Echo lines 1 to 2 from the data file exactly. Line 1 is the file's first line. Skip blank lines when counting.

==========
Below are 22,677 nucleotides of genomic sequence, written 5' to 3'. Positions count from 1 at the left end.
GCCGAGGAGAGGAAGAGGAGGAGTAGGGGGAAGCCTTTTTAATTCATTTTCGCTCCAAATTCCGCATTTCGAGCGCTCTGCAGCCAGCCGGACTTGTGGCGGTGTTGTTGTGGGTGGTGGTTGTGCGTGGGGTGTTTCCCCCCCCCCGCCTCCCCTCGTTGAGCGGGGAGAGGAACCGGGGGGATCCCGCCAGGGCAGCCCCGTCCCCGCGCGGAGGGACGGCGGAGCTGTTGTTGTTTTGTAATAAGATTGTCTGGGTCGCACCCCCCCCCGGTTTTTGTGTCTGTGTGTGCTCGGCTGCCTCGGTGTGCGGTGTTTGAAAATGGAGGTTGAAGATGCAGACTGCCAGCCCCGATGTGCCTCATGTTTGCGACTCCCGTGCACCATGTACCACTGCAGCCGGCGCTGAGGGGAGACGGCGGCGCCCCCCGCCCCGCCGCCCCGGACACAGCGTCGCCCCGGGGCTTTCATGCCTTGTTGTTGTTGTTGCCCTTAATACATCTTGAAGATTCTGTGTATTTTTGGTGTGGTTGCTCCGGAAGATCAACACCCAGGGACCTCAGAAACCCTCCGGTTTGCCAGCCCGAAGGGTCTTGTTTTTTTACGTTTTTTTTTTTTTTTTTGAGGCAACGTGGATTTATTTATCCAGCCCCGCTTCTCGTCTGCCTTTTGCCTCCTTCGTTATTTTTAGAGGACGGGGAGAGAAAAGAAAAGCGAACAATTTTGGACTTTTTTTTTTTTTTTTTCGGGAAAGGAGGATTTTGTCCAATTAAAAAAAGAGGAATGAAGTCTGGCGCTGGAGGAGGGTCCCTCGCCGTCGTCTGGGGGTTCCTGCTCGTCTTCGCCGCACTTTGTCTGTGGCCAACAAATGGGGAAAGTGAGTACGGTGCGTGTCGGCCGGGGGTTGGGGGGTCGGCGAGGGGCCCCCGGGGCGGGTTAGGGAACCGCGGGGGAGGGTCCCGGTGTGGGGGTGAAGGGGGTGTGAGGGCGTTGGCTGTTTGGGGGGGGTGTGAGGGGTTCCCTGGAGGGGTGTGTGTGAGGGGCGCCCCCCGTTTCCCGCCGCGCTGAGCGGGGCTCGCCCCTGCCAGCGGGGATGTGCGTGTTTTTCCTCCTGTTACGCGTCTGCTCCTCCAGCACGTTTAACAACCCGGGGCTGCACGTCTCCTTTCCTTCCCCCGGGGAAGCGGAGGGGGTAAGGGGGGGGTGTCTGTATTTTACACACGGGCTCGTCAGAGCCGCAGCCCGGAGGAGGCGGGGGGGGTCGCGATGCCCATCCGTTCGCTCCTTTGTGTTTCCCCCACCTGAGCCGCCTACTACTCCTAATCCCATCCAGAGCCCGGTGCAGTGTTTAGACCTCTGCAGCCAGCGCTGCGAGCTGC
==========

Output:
Below are 22,677 nucleotides of genomic sequence, written 5' to 3'. Positions count from 1 at the left end.
GCCGAGGAGAGGAAGAGGAGGAGTAGGGGGAAGCCTTTTTAATTCATTTTCGCTCCAAATTCCGCATTTCGAGCGCTCTGCAGCCAGCCGGACTTGTGGCGGTGTTGTTGTGGGTGGTGGTTGTGCGTGGGGTGTTTCCCCCCCCCCGCCTCCCCTCGTTGAGCGGGGAGAGGAACCGGGGGGATCCCGCCAGGGCAGCCCCGTCCCCGCGCGGAGGGACGGCGGAGCTGTTGTTGTTTTGTAATAAGATTGTCTGGGTCGCACCCCCCCCCGGTTTTTGTGTCTGTGTGTGCTCGGCTGCCTCGGTGTGCGGTGTTTGAAAATGGAGGTTGAAGATGCAGACTGCCAGCCCCGATGTGCCTCATGTTTGCGACTCCCGTGCACCATGTACCACTGCAGCCGGCGCTGAGGGGAGACGGCGGCGCCCCCCGCCCCGCCGCCCCGGACACAGCGTCGCCCCGGGGCTTTCATGCCTTGTTGTTGTTGTTGCCCTTAATACATCTTGAAGATTCTGTGTATTTTTGGTGTGGTTGCTCCGGAAGATCAACACCCAGGGACCTCAGAAACCCTCCGGTTTGCCAGCCCGAAGGGTCTTGTTTTTTTACGTTTTTTTTTTTTTTTTTGAGGCAACGTGGATTTATTTATCCAGCCCCGCTTCTCGTCTGCCTTTTGCCTCCTTCGTTATTTTTAGAGGACGGGGAGAGAAAAGAAAAGCGAACAATTTTGGACTTTTTTTTTTTTTTTTTCGGGAAAGGAGGATTTTGTCCAATTAAAAAAAGAGGAATGAAGTCTGGCGCTGGAGGAGGGTCCCTCGCCGTCGTCTGGGGGTTCCTGCTCGTCTTCGCCGCACTTTGTCTGTGGCCAACAAATGGGGAAAGTGAGTACGGTGCGTGTCGGCCGGGGGTTGGGGGGTCGGCGAGGGGCCCCCGGGGCGGGTTAGGGAACCGCGGGGGAGGGTCCCGGTGTGGGGGTGAAGGGGGTGTGAGGGCGTTGGCTGTTTGGGGGGGGTGTGAGGGGTTCCCTGGAGGGGTGTGTGTGAGGGGCGCCCCCCGTTTCCCGCCGCGCTGAGCGGGGCTCGCCCCTGCCAGCGGGGATGTGCGTGTTTTTCCTCCTGTTACGCGTCTGCTCCTCCAGCACGTTTAACAACCCGGGGCTGCACGTCTCCTTTCCTTCCCCCGGGGAAGCGGAGGGGGTAAGGGGGGGGTGTCTGTATTTTACACACGGGCTCGTCAGAGCCGCAGCCCGGAGGAGGCGGGGGGGGTCGCGATGCCCATCCGTTCGCTCCTTTGTGTTTCCCCCACCTGAGCCGCCTACTACTCCTAATCCCATCCAGAGCCCGGTGCAGTGTTTAGACCTCTGCAGCCAGCGCTGCGAGCTGC